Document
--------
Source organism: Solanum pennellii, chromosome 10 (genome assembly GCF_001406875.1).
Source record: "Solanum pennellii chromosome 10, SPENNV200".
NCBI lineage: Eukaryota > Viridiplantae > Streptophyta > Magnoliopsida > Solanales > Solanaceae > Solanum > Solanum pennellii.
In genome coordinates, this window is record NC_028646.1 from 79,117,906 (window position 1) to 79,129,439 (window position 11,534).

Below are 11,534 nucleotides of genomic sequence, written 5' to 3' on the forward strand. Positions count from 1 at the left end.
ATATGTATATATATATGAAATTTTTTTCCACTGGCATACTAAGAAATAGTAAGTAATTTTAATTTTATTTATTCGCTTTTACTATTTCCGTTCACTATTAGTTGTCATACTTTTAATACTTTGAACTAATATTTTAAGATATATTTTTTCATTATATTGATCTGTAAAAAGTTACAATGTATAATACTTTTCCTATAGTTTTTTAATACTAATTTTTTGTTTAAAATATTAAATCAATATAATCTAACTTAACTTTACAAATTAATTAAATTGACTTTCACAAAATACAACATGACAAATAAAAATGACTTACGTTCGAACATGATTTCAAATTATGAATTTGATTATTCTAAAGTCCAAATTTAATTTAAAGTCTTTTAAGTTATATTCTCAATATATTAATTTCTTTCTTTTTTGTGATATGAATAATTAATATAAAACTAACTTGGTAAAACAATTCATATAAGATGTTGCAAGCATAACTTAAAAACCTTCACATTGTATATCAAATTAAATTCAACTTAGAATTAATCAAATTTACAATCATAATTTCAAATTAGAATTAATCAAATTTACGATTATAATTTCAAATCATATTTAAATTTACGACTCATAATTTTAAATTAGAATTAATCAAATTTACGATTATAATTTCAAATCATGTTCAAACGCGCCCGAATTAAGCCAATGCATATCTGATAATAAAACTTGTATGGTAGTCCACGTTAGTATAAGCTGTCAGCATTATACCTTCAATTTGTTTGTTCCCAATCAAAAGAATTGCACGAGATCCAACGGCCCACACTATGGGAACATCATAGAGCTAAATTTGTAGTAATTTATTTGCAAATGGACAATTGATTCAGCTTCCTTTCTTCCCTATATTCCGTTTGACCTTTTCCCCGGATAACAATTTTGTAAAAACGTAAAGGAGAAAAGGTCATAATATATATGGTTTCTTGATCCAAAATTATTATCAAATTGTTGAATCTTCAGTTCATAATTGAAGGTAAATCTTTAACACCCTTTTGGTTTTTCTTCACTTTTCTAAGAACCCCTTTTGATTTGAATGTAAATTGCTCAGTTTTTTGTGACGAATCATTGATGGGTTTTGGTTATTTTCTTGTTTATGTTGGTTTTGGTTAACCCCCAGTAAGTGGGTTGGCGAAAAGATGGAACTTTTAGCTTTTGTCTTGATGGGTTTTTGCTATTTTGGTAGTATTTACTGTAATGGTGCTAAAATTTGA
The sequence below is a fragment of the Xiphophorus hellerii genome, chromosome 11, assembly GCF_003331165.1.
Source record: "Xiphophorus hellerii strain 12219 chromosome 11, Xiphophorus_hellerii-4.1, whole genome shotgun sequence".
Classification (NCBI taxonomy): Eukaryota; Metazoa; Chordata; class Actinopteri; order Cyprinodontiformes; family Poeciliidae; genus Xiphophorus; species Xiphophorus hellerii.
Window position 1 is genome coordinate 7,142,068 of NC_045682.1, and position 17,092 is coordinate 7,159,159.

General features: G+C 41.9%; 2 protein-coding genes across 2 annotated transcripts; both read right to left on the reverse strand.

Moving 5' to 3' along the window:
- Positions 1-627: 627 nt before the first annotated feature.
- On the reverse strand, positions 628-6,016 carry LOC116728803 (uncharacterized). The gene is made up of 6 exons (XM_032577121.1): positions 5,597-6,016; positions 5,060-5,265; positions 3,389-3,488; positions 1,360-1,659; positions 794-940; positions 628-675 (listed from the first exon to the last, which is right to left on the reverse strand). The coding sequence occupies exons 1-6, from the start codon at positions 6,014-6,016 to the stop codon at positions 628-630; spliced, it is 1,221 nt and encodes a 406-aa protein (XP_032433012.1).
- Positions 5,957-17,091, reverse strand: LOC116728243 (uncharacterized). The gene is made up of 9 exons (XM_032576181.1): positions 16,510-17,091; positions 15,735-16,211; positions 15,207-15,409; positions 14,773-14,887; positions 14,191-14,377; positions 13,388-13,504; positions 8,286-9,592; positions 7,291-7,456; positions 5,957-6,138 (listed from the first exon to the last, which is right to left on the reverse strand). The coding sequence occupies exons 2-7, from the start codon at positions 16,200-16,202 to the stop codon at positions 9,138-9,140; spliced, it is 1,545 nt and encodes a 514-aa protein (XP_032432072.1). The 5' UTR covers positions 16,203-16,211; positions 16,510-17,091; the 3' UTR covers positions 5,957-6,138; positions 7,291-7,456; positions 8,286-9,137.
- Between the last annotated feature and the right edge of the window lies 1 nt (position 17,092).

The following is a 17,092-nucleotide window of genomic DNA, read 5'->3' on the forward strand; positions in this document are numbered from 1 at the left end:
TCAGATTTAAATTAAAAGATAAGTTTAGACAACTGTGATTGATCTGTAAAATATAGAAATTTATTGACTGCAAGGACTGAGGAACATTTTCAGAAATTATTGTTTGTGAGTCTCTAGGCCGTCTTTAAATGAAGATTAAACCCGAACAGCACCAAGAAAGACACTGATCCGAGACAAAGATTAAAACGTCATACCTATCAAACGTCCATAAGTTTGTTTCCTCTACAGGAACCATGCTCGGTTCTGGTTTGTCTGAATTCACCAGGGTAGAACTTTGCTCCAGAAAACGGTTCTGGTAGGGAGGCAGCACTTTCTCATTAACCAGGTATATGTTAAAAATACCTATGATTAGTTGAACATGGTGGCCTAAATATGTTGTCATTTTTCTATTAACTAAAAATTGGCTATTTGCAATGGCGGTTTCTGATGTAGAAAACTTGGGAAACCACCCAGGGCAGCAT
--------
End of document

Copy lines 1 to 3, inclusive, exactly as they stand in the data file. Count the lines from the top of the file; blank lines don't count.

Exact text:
Source organism: Solanum pennellii, chromosome 10 (genome assembly GCF_001406875.1).
Source record: "Solanum pennellii chromosome 10, SPENNV200".
NCBI lineage: Eukaryota > Viridiplantae > Streptophyta > Magnoliopsida > Solanales > Solanaceae > Solanum > Solanum pennellii.